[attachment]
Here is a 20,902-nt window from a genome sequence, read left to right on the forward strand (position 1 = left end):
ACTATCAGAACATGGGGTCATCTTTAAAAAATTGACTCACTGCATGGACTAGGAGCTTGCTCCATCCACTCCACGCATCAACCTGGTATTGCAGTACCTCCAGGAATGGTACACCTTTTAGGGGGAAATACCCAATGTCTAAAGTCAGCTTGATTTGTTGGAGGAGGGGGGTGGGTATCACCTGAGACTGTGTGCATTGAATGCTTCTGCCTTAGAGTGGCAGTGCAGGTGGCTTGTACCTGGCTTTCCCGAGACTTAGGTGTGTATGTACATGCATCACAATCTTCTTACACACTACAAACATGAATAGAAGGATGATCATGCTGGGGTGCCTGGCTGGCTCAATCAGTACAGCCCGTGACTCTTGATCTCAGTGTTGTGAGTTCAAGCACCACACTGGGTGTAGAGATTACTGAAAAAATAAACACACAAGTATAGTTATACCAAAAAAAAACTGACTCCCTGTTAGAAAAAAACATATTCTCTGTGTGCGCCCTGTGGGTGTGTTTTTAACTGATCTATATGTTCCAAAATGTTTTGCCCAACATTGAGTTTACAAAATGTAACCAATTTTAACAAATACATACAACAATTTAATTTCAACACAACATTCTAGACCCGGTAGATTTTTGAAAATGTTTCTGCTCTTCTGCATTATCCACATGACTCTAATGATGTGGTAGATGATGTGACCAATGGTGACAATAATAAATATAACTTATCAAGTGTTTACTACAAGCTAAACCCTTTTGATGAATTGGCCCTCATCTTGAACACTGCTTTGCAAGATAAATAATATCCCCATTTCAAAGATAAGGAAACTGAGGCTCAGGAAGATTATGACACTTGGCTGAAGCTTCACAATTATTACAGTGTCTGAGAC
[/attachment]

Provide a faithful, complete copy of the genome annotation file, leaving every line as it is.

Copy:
Here is a 20,902-nt window from a genome sequence, read left to right on the forward strand (position 1 = left end):
ACTATCAGAACATGGGGTCATCTTTAAAAAATTGACTCACTGCATGGACTAGGAGCTTGCTCCATCCACTCCACGCATCAACCTGGTATTGCAGTACCTCCAGGAATGGTACACCTTTTAGGGGGAAATACCCAATGTCTAAAGTCAGCTTGATTTGTTGGAGGAGGGGGGTGGGTATCACCTGAGACTGTGTGCATTGAATGCTTCTGCCTTAGAGTGGCAGTGCAGGTGGCTTGTACCTGGCTTTCCCGAGACTTAGGTGTGTATGTACATGCATCACAATCTTCTTACACACTACAAACATGAATAGAAGGATGATCATGCTGGGGTGCCTGGCTGGCTCAATCAGTACAGCCCGTGACTCTTGATCTCAGTGTTGTGAGTTCAAGCACCACACTGGGTGTAGAGATTACTGAAAAAATAAACACACAAGTATAGTTATACCAAAAAAAAACTGACTCCCTGTTAGAAAAAAACATATTCTCTGTGTGCGCCCTGTGGGTGTGTTTTTAACTGATCTATATGTTCCAAAATGTTTTGCCCAACATTGAGTTTACAAAATGTAACCAATTTTAACAAATACATACAACAATTTAATTTCAACACAACATTCTAGACCCGGTAGATTTTTGAAAATGTTTCTGCTCTTCTGCATTATCCACATGACTCTAATGATGTGGTAGATGATGTGACCAATGGTGACAATAATAAATATAACTTATCAAGTGTTTACTACAAGCTAAACCCTTTTGATGAATTGGCCCTCATCTTGAACACTGCTTTGCAAGATAAATAATATCCCCATTTCAAAGATAAGGAAACTGAGGCTCAGGAAGATTATGACACTTGGCTGAAGCTTCACAATTATTACAGTGTCTGAGAC